“South Dakota knew these laws couldn’t stand up to our legal challenge so rather than face embarrassment they decided to capitulate,” one of the individual plaintiffs, IEN’s Dallas Goldtooth, said of the settlement, which still needs final approval from a federal court.
“We will celebrate this win,” Goldtooth added, “but remain vigilant against further government attempts to outlaw our right to peacefully assemble.”
The other individual plaintiff, Nick Tilsen of NDN Collective, called the state’s Riot Boosting Act “an insult to the Constitution and an attempt to muzzle the voices of the people and our movement to defend Mother Earth.”
“This settlement accomplishes everything that we set out do with the lawsuit and makes the temporary injunction a permanent one,” said Tilsen. “Onward, we will continue to fight for air, land, water, and our rights.”
Pre-construction activities are already underway for the Keystone XL pipeline, which when completed would carry up to 830,000 barrels of crude oil daily from the Alberta tar sands, across Montana and South Dakota, to Nebraska.
Britain starts hearing US case for extraditing WikiLeaks founder Julian Assange
Britain on Monday starts hearing Washington's extradition request for WikiLeaks founder Julian Assange in a test case of media freedoms in the digital age and the limits of US justice.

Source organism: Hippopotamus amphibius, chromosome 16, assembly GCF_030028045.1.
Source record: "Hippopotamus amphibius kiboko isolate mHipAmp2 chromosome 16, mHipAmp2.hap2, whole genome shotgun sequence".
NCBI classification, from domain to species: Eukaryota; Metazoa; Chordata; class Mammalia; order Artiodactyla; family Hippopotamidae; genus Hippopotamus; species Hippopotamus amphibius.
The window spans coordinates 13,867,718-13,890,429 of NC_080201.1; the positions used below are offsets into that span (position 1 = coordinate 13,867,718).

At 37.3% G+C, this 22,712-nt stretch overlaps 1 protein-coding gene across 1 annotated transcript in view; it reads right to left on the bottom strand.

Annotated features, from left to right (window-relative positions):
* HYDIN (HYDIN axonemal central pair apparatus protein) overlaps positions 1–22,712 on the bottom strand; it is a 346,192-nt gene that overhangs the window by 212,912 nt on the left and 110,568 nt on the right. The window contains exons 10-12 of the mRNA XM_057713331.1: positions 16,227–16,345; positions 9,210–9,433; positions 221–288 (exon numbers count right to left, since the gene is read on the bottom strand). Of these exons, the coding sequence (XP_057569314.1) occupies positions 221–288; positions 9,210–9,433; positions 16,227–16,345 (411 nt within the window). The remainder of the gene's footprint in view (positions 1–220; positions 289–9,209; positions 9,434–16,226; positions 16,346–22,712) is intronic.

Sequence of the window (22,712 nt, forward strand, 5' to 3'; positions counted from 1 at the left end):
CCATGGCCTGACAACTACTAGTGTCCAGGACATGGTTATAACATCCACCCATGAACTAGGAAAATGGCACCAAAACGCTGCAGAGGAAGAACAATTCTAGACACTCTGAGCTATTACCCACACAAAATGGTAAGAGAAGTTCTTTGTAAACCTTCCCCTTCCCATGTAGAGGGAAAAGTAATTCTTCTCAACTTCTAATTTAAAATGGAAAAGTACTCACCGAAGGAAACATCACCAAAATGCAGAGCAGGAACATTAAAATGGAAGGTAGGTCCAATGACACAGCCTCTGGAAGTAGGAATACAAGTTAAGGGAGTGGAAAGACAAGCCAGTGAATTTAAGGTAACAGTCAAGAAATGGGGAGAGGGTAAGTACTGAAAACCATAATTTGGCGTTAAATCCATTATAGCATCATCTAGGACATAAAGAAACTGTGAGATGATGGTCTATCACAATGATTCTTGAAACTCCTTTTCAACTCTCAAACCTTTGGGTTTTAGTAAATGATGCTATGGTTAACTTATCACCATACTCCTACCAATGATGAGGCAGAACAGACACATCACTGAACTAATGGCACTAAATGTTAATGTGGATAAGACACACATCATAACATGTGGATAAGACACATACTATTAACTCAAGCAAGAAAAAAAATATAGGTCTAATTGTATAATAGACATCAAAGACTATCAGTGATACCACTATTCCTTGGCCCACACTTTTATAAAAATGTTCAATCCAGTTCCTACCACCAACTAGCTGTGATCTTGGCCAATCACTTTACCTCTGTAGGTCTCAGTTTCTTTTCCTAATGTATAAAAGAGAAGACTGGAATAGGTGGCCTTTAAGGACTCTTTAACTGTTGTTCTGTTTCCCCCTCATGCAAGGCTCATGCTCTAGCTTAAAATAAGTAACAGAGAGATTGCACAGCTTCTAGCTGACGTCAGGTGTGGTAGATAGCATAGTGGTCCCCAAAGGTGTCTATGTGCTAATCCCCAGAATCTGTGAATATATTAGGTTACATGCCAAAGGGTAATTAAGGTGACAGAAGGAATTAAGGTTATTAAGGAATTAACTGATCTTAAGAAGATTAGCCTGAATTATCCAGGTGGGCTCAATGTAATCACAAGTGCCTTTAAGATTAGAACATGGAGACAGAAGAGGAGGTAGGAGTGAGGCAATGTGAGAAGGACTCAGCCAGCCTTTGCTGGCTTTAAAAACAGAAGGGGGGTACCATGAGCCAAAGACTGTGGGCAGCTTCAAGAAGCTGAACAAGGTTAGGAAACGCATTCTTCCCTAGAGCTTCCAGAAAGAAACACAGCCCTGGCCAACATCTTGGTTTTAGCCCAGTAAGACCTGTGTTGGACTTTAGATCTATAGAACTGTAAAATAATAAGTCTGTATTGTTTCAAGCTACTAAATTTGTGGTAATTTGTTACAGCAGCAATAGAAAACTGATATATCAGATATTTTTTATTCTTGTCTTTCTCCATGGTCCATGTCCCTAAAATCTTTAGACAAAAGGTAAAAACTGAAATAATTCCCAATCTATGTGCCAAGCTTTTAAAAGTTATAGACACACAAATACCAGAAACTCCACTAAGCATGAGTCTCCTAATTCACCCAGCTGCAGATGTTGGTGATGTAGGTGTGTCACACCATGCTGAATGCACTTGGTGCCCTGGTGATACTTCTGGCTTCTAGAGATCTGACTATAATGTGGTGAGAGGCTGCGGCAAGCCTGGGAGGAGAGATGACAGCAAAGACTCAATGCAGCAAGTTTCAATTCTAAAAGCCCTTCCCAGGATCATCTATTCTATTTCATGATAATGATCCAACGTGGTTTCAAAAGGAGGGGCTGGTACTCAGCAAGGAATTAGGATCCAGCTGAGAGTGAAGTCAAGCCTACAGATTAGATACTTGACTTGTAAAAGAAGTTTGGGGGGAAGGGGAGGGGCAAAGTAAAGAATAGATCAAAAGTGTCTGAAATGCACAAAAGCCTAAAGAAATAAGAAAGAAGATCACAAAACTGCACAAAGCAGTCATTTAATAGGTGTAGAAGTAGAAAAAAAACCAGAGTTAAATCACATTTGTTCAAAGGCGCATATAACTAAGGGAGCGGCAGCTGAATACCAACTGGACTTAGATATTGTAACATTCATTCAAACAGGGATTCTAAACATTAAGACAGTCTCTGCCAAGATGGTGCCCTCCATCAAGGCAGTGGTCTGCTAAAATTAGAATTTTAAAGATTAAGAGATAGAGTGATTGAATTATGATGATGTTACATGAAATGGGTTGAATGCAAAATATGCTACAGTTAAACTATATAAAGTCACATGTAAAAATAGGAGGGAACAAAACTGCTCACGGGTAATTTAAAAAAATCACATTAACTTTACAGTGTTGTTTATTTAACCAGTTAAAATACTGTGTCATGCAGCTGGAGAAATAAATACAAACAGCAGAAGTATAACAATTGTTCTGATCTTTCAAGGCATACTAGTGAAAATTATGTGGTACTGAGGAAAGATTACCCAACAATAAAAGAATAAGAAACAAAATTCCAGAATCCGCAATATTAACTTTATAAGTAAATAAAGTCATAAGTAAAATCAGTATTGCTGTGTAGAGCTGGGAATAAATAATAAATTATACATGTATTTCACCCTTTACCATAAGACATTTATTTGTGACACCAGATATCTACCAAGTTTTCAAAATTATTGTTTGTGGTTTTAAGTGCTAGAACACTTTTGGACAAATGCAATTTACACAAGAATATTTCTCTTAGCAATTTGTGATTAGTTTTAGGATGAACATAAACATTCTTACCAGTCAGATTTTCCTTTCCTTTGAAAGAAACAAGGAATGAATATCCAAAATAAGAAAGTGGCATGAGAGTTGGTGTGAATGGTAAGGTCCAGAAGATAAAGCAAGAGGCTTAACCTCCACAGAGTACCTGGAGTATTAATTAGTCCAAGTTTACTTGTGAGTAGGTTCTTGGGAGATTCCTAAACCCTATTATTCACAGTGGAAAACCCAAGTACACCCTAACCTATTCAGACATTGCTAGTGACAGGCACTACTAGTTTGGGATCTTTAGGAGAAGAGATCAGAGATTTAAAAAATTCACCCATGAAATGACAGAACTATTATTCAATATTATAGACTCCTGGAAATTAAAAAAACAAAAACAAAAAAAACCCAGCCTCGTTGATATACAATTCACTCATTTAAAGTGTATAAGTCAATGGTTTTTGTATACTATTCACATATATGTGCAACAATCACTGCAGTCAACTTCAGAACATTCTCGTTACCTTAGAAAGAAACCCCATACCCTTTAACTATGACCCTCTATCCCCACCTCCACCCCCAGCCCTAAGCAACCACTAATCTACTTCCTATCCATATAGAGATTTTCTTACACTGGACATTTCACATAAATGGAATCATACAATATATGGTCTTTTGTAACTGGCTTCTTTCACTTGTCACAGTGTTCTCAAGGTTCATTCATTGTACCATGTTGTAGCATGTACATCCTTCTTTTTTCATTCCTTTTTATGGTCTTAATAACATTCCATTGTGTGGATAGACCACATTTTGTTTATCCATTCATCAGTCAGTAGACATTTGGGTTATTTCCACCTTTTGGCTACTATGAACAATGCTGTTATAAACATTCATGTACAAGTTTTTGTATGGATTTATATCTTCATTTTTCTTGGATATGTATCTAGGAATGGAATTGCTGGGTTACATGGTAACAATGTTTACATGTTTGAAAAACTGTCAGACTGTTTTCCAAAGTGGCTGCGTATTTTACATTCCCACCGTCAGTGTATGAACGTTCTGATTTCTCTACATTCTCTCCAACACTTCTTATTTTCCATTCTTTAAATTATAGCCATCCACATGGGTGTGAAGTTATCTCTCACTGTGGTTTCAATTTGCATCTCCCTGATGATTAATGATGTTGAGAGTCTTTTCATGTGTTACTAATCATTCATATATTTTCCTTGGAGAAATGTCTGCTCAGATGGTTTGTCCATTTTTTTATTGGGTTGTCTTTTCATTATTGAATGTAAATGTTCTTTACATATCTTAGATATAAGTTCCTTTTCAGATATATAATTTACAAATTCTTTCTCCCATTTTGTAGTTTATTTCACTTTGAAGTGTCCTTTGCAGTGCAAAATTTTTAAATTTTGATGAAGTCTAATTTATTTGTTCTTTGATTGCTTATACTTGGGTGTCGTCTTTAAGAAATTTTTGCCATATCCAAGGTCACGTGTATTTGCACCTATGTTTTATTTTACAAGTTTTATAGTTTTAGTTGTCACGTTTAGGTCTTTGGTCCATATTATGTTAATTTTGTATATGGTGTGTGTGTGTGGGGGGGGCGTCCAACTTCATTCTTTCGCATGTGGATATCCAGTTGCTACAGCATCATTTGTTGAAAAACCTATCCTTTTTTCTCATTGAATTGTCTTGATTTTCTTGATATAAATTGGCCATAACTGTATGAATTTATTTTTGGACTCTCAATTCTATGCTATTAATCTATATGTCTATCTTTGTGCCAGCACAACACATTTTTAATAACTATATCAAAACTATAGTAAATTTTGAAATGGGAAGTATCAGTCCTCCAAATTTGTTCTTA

A ruling against Assange in the case could see the 48-year-old Australian jailed for 175 years if convicted on all 17 US Espionage Act charges and one count of computer hacking he faces.
Each stems from his site's release in 2010 of a trove of classified State Department and Pentagon files detailing the realities of the US campaigns in Afghanistan and Iraq.
One video from 2007 showed an Apache helicopter attack in which US soldiers gunned down two Reuters reporters and nine Iraqi civilians in broad daylight in Baghdad.
‘No one cares’: Quarantined Wuhan residents must adapt to find food despite coronavirus
The lockdown of Guo Jing's neighbourhood in Wuhan –- the city at the heart of China's new coronavirus epidemic –- came suddenly and without warning.
Unable to go out, the 29-year-old is now sealed inside her compound where she has to depend on online group-buying services to get food.
"Living for at least another month isn't an issue," Guo told AFP, explaining that she had her own stash of pickled vegetables and salted eggs.
But what scares her most is the lack of control -- first, the entire city was sealed off, and then residents were limited to exiting their compound once every three days.
South Korea on frontline as deadly coronavirus spreads further outside of China
The deadly coronavirus epidemic spread further outside China on Monday as a surge of infections in South Korea made it the biggest hotspot abroad, while authorities in Europe and the Middle East battled to curb outbreaks.
The number of fatalities in China also continued to soar, with 150 more confirmed deaths taking the official death toll to nearly 2,600.
Chinese authorities insist they are making progress in containing the virus, citing slowing infection rates thanks to unprecedented travel lockdowns and quarantines in or near the outbreak's epicentre.
But a rising number of new cases and deaths in other parts of the world have deepened fears about a potential pandemic, with South Korea, Italy and Iran emerging over the past week on the frontlines.